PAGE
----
PC, demo, family friendly
Quickly! Time is short! Steam’s (weirdly hidden) Game Festival – Spring Edition, in which indies have demos of their forthcoming games, is on now. It finishes on the 23rd March, and is doing the Lord’s work in allowing developers to show their playable game clips that would otherwise have appeared at GDC this week.
Amongst them is the utterly phenomenal Heavenly Bodies. A game about being an astronaut in zero-g.
I really wasn’t sure I even wanted to play this. There have been a lot of games in the QWOP mold, where characters are controlled limb by limb, deliberately difficult and entertainingly gangly, not least Foddy’s own Getting Over It. I get them. I briefly enjoy them. And then the in-built frustration, well, frustrates me. I thought Heavenly Bodies would be this, with its ragdoll astronaut, each arm assigned to a gamepad stick, each hand to a trigger.
Except, somehow it isn’t. Heavenly Bodies takes the exact concept, the same paper-doll movement, and yet makes it feel absolutely essential.
It turns out, 2pt Interactive’s borrowing Foddy’s flailing movement is the perfect way to represent a lack of gravity. As you try to grab hold of the walls of a space station, then attempt to manipulate the arms to pull yourself in the correct direction, the helplessness just makes sense.
Better, you can get better at it! Sure, that’s true of Getting Over It – heck, people become sublime at it in a way I never will no matter how much I’ve played – but here that improvement feels faster, and more importantly, more meaningful.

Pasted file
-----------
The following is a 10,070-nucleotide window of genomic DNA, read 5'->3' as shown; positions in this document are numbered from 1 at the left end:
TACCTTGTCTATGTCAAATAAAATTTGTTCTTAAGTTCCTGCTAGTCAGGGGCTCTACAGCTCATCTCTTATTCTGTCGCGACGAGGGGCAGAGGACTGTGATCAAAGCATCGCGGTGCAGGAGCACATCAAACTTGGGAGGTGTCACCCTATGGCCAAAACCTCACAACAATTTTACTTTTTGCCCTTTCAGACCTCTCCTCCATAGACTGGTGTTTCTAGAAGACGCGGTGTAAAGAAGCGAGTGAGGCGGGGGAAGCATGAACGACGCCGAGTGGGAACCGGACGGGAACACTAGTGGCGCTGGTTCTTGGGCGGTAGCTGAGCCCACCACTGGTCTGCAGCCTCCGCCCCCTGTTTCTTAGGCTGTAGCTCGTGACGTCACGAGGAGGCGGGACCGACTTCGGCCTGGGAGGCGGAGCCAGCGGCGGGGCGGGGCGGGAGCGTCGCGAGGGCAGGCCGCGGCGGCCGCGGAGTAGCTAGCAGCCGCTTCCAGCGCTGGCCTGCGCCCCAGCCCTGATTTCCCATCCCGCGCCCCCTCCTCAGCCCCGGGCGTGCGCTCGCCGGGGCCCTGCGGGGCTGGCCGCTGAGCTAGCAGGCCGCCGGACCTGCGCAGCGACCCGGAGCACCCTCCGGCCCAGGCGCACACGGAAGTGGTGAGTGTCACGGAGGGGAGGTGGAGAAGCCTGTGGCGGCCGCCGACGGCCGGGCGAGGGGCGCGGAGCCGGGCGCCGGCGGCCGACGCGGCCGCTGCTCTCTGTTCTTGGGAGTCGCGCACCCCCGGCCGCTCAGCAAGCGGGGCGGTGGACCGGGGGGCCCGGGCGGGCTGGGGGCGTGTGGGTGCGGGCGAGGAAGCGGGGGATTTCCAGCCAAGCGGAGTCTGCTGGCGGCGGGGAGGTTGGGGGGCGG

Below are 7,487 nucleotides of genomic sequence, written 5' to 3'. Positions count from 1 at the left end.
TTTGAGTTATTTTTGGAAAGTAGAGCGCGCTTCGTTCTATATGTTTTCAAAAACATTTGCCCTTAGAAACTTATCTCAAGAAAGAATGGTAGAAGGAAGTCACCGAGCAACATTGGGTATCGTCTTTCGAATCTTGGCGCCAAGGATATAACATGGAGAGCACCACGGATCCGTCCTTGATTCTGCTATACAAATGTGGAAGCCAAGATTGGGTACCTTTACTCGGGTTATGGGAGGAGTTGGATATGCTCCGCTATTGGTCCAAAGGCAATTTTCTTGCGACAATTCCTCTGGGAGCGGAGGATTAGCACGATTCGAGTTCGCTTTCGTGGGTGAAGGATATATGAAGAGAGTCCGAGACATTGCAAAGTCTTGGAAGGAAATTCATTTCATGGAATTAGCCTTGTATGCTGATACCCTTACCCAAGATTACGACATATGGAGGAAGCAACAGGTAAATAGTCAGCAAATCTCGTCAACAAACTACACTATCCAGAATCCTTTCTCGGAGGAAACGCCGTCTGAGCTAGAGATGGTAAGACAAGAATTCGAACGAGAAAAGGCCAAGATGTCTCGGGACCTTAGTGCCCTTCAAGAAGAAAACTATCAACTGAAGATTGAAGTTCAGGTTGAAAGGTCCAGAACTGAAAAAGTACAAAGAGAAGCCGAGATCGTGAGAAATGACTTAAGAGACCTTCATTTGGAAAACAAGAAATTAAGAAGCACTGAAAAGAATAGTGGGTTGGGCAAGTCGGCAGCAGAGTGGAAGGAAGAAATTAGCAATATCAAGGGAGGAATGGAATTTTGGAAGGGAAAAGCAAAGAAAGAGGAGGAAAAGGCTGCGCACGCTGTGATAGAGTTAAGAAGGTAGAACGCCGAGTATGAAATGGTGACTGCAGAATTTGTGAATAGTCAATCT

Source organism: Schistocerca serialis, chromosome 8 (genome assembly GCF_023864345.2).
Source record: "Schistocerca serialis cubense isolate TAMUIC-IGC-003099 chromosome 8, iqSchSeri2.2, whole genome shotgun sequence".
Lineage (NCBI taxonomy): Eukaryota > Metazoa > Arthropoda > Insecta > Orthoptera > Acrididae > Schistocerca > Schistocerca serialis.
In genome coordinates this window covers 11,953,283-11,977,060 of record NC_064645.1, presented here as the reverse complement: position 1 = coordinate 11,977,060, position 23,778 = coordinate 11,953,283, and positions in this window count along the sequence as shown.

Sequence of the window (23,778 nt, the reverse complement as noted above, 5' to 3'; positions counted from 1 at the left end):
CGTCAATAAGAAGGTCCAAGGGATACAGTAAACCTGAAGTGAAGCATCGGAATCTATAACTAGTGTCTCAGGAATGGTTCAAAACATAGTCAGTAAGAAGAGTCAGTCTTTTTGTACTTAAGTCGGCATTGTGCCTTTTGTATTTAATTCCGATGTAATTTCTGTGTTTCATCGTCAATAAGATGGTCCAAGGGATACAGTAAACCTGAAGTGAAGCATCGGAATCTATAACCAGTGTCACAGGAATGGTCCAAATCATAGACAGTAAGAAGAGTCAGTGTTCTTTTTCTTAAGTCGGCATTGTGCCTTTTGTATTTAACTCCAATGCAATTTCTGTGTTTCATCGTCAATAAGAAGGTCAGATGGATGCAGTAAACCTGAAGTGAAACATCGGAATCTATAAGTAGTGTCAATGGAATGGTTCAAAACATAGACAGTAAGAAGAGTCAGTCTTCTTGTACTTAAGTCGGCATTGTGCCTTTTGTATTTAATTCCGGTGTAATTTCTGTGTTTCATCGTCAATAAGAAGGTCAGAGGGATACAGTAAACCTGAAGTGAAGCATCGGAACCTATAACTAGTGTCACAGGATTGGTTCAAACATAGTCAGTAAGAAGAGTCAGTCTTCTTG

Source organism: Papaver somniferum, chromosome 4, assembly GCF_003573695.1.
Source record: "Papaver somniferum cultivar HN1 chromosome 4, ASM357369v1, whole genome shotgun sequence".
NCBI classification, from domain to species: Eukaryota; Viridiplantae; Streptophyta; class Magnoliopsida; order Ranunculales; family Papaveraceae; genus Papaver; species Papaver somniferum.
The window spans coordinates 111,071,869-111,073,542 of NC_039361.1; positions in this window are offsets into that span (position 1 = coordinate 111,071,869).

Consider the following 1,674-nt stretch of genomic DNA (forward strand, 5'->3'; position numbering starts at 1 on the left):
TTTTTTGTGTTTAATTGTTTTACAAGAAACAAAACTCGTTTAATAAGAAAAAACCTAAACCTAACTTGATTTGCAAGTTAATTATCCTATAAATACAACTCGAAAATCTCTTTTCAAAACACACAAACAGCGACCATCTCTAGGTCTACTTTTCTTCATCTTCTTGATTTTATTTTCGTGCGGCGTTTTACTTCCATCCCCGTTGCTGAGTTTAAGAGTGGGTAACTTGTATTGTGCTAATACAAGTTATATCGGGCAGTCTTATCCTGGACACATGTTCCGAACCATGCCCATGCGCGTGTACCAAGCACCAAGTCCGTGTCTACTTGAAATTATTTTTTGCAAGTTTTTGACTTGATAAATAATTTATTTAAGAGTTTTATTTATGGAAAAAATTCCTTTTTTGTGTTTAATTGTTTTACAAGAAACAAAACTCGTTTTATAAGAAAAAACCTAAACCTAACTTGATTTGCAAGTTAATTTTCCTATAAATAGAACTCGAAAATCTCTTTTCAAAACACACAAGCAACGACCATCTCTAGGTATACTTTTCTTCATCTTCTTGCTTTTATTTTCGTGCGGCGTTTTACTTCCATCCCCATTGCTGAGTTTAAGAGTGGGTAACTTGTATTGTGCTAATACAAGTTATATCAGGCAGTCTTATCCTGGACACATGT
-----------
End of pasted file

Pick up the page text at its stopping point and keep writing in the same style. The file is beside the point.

In this ten minute demo, you are set a series of tasks. Reach the main hub, enter the airlock, go outside to wind in a solar sail… But this 1970s space station isn’t in the best condition, levers can snap, and you’re going to have to improvise. Now, if this were the exercise in frustration I thought it was intending to be, such precise actions as trying to find a crowbar then open a stuck door would be unbearable. But here, somehow this unwieldy movement becomes a valid obstacle in the awkwardness of outer-space, and achieving a task feels bloody fantastic.
The first time I played I ran out of time before I’d managed to get back inside the space station. The second time with my cosmonaut literally at the doorway of the winning area. The third time I completed it with two and a half minutes left on the clock. And this improvement, and this sense of getting to grips with its interaction, makes me OH SO desperate to play the rest of the game.
I love how much room there is for stuff to go wrong. In my second play through, with my son watching, the crowbar floated out of the airlock and my attempts to catch it in time failed. My son: “I hope you don’t need it now you’ve let it float into out-of-space.” Thankfully I didn’t in these ten minutes. But what if in the full game it were? Would I have to improvise something else? Or head off on some ludicrously dangerous attempt to space walk to find it? The possibilities of how much room to invent solutions to scrapes, to The Martian your way into and out of trouble, are just so immense!
Clearly I’m somewhat project managing my own imagined version of the game at this point, and who knows the actual intentions. But wow is there potential here. Absolutely get ahold of this demo now, and wishlist the game so damned hard.